Managers must know how different costs behave as the volume of sales expands or contracts. The study of the interrelationships of sales, costs and net income is called cost-volume-profit analysis. It is a key factor in many planning decisions. The essence of cost-volume profit analysis is gaining an understanding of how costs and profits change in response to changes in volume. This study is often called break-even-point analysis. This is a mistake because break-even-point, the point of zero net income is just a part of the cost-volume-profit concept and is often only incidental to the planning decision at hand.
However, it is often the starting point of the analysis and provides insights into the possible dangers of certain courses of action (Peralta, J. l979). The following situation will be used as a basis for discussion and to demonstrate the techniques of and the need for cost-volume-profit analysis. We shall assume that any cost may be classified as either fixed or variable. Fixed costs are costs, which remain constant in total, within the current period, regardless of changes in the level or volume of activity.
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Variable costs are those, which are expected to fluctuate, in total, in proportion to sales, production or other measures of activity. The O-BUSH Company operates a sandwich stand at the Osama Memorial Stadium selling hotdog sandwiches during game days. The company is now in the process of negotiating for a lease of a sandwich stand at the Al Qaeda Coliseum during NBA games. The company has determined that the following costs and prices will probably characterize the new stand: Selling price per sandwich $2. 00 100% Variable expenses per sandwich:
Hotdog $ 0. 75 Sandwich bread . 30 Mustard/catsup . 05 Commission to the coliseum . 10 1. 20 60% Contribution Margin . 80 40% Fixed Expenses per game day: Rental of stand $500 Wages for 8 employees at $37. 50 300 Other fixed expense 200
Total $1,000 Should the company enter into a lease agreement with Al Qaeda? O-BUSH will have to answer certain questions before a decision can be made. Break-Even Point Computation Question: What would be the break-even-point of the company in terms of numbers of units (sandwiches) sold and dollar of sales? At break-even point, revenue is precisely equal to costs, no profits are realized, and no losses are incurred. For the purpose of this illustration, the unit contribution approach is used.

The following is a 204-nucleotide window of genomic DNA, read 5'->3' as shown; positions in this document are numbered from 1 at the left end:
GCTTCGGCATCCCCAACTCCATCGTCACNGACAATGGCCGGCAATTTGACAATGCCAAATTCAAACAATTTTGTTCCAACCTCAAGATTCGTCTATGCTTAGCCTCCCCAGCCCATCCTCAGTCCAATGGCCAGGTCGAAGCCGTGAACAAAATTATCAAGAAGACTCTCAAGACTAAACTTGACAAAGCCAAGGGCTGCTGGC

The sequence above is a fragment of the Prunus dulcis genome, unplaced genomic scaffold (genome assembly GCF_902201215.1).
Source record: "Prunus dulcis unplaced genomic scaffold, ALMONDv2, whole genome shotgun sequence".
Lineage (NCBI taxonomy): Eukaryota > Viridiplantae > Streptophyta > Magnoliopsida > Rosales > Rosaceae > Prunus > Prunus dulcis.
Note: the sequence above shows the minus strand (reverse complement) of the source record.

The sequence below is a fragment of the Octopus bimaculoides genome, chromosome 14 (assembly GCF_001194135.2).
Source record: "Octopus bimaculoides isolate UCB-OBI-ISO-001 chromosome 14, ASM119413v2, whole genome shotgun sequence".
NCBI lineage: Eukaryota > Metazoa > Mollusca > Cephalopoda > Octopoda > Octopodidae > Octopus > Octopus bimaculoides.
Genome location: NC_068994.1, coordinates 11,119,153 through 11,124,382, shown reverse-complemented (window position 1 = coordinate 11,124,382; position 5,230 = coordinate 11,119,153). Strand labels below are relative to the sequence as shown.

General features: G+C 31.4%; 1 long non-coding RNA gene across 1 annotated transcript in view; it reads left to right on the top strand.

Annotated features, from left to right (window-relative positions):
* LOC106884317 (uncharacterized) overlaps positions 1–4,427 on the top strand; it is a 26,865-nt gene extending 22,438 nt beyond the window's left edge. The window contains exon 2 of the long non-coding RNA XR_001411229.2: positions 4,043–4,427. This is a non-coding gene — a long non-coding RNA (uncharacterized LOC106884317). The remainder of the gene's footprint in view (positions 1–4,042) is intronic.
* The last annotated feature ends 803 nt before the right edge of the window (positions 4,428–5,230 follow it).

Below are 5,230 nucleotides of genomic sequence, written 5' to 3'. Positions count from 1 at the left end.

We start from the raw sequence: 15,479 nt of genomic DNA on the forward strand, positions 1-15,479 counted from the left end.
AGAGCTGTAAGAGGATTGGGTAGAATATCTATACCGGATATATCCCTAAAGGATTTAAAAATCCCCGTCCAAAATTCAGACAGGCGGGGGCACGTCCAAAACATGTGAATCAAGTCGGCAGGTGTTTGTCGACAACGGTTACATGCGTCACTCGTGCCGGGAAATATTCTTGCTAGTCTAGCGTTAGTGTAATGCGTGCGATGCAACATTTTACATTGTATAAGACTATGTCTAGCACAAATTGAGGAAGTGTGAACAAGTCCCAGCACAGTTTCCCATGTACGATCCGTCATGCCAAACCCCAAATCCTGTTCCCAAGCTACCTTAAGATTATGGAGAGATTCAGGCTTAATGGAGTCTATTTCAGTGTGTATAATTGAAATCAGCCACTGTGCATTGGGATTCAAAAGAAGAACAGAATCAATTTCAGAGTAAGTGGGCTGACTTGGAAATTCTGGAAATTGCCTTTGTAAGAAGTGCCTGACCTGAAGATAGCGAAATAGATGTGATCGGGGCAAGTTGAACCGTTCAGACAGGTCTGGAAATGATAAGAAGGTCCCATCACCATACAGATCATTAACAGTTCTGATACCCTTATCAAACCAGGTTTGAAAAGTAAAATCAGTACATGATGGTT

The approach is based on the fact that every unit sold generates or provides a certain amount of contribution margin that goes toward the covering of the fixed costs. The contribution margin is the excess of sales price over the variable expenses pertaining to the unit in question: Unit sales price $2. 00 Unit variable expenses 1. 20 Unit contribution margin to fixed Expenses and net profit $ . 80 To find the number of units must be sold to break-even, total fixed cost must be divided by unit contribution margin.
Thus, $1,000 divided by $0. 80 is 1,250 sandwiches. If only the percentage relationship between variable expenses and sales is known, the formula can still be used to compute the break-even point in dollar sales. Sales price 100% Variable expenses 60% Contribution margin 40% Total Fixed Cost divided by contribution margin ratio equals break-even point in dollar sales. Thus, $1,000 divided by 40% is $2,500. The company must sell more than 1,250 sandwiches in order to have a profit. Reference Peralta, J. (l979). Management Accounting, An Introduction. GIC Enterprises & Co. , Inc. Manila
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